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The Application of Contemplative Practice in Personal, Interpersonal and Professional Leadership Development


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Personal, Interpersonal and Professional Leadership (PiPL) considers the essence of leadership as progressively cultivating higher levels of self and potential optimisation, resulting in authentic …

Personal, Interpersonal and Professional Leadership (PiPL) considers the essence of leadership as progressively cultivating higher levels of self and potential optimisation, resulting in authentic self-expression which will add value to self and others (Smith, 2007a). Contemplative practices are technologies of mind that cultivate eudemonic wellbeing and optimal of potential through transformation of mind states. This research project explored the field of contemplative practices to determine an application within the terrain of PiPL. The research concludes that contemplative practice promote enhancement in all life domains and has a potential value for PiPL and PiPL practitioners

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  • 1. Page 1 of 68 The application of contemplative practice in Personal, Interpersonal and Professional Leadership Development by Marikie Hersey ARTICLE Submitted in partial fulfillment of the requirements for the degree Masters in the Philosophy in Personal and Professional Leadership Development in HUMAN RESOURCES MANAGEMENT in the FACULTY OF MANAGEMENT SCIENCES at the UNIVERSITY OF JOHANNESBURG Study leader: Prof. DPJ Smith MAY 2007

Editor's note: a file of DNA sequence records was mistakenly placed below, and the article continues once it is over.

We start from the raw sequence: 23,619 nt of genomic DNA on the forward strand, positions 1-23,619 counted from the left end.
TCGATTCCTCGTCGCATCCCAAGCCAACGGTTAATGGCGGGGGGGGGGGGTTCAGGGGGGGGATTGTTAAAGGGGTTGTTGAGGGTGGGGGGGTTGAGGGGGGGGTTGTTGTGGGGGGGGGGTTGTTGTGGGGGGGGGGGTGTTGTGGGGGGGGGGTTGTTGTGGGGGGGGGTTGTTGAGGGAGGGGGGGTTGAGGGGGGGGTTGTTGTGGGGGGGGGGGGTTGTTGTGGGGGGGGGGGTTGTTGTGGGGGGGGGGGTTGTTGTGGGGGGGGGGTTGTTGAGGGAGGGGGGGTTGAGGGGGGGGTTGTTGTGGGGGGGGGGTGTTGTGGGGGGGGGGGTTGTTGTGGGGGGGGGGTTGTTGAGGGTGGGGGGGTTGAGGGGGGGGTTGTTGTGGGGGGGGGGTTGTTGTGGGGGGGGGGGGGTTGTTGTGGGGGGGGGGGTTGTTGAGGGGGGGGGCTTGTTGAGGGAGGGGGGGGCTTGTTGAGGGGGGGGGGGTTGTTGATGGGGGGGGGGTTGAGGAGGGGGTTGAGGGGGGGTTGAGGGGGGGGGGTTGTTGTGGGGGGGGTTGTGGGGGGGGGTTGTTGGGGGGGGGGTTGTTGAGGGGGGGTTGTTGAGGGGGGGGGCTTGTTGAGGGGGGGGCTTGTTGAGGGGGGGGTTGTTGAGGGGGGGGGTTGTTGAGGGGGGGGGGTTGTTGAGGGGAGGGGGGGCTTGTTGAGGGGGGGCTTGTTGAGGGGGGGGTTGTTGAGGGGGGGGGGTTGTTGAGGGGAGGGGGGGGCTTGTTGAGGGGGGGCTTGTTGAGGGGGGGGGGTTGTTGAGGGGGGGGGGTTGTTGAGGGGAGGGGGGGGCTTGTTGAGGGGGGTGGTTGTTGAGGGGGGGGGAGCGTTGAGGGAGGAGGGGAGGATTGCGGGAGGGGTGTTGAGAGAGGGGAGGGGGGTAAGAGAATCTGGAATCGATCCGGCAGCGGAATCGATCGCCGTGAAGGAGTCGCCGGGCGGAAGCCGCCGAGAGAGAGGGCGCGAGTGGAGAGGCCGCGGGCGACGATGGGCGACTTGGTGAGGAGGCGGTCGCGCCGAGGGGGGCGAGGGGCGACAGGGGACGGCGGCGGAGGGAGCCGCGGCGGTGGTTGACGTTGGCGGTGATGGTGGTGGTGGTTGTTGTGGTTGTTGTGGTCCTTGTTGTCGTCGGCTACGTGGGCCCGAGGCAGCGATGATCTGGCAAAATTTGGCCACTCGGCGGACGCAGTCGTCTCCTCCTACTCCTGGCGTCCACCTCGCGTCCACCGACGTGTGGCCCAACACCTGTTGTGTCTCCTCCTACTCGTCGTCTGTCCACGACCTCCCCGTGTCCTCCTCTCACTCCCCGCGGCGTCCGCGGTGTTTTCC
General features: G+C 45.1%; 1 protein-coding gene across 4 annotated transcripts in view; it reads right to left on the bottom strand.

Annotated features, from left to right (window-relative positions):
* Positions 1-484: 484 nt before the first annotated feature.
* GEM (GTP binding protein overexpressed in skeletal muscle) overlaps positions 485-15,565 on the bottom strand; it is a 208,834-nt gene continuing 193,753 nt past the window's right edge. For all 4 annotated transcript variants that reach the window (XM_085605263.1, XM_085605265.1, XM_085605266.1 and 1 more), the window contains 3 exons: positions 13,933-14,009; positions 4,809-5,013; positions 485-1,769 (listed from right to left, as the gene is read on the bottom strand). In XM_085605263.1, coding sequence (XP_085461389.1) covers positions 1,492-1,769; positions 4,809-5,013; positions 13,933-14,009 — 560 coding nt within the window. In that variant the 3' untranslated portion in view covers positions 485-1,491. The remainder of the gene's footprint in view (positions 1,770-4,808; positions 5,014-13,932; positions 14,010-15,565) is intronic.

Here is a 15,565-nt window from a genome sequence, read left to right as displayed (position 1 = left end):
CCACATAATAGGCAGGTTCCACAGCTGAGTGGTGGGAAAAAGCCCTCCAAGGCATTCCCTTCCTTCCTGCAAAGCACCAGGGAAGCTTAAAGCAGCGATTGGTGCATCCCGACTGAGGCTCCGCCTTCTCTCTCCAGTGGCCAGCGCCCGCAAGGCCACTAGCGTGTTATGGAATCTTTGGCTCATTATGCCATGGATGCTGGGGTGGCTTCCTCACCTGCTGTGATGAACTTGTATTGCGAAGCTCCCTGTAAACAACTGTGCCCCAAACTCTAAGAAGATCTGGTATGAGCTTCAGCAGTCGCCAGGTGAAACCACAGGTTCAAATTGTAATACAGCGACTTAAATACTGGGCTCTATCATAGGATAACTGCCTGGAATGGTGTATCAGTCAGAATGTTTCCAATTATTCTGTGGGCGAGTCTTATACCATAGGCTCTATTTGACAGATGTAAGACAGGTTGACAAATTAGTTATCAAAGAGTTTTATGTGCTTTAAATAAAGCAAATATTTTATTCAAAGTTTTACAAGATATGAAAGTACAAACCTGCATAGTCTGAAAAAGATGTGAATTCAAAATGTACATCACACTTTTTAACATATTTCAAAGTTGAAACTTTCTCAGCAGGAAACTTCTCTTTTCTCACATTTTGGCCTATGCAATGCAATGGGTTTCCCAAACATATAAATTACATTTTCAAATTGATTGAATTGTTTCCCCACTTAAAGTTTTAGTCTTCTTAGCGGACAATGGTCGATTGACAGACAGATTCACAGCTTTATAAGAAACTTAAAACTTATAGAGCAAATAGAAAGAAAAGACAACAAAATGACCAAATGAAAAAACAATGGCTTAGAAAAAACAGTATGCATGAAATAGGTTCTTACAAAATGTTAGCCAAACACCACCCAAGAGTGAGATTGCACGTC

• 2. Page 2 of 68 THE APPLICATION OF CONTEMPLATIVE PRACTICE IN PERSONAL, INTERPERSONAL AND PROFESSIONAL LEADERSHIP DEVELOPMENT “Contemplative prayer is the world in which . . . our private, self-made worlds come to an end; a new world appears within and around us and the impossible becomes an everyday experience. Yet the world that prayer reveals is barely noticeable in the ordinary course of events.” Father Thomas Keating from Open Mind, Open Heart (2007) ABSTRACT Personal, Interpersonal and Professional Leadership (PiPL) considers the essence of leadership as progressively cultivating higher levels of self and potential optimisation, resulting in authentic self-expression which will add value to self and others (Smith, 2007a). Contemplative practices are technologies of mind that cultivate eudemonic wellbeing and optimal of potential through transformation of mind states. This research project explored the field of contemplative practices to determine an application within the terrain of PiPL. The research concludes that contemplative practice promote enhancement in all life domains and has a potential value for PiPL and PiPL practitioners. Persoonlike, Interpersoonlike and Professionele Leierskap ( PiPL) beskou die essensie van leierskap as die progressiewe kultivering van die self en die optimatisering van potensiaal, wat waarde sal toevoeg aan outentieke self-ekspressie (Smith, 2007a). Reflekterende praktyke as tegnologie van die verstand bevorder eudainomiese welvaart en optimalisering van potensiaal deur transformasie van gedagte patrone. Hierdie navorsingsprojek het die veld van reflekterende praktyke bestudeer om te bepaal wat die implikasies vir die speelveld van PiPL is. Die navorsing bevestig dat reflekterende praktyke alle lewensdimensies bevoordeel en ‘n potensiele waarde inhou vir PIPL sowel as vir PiPL praktisyns.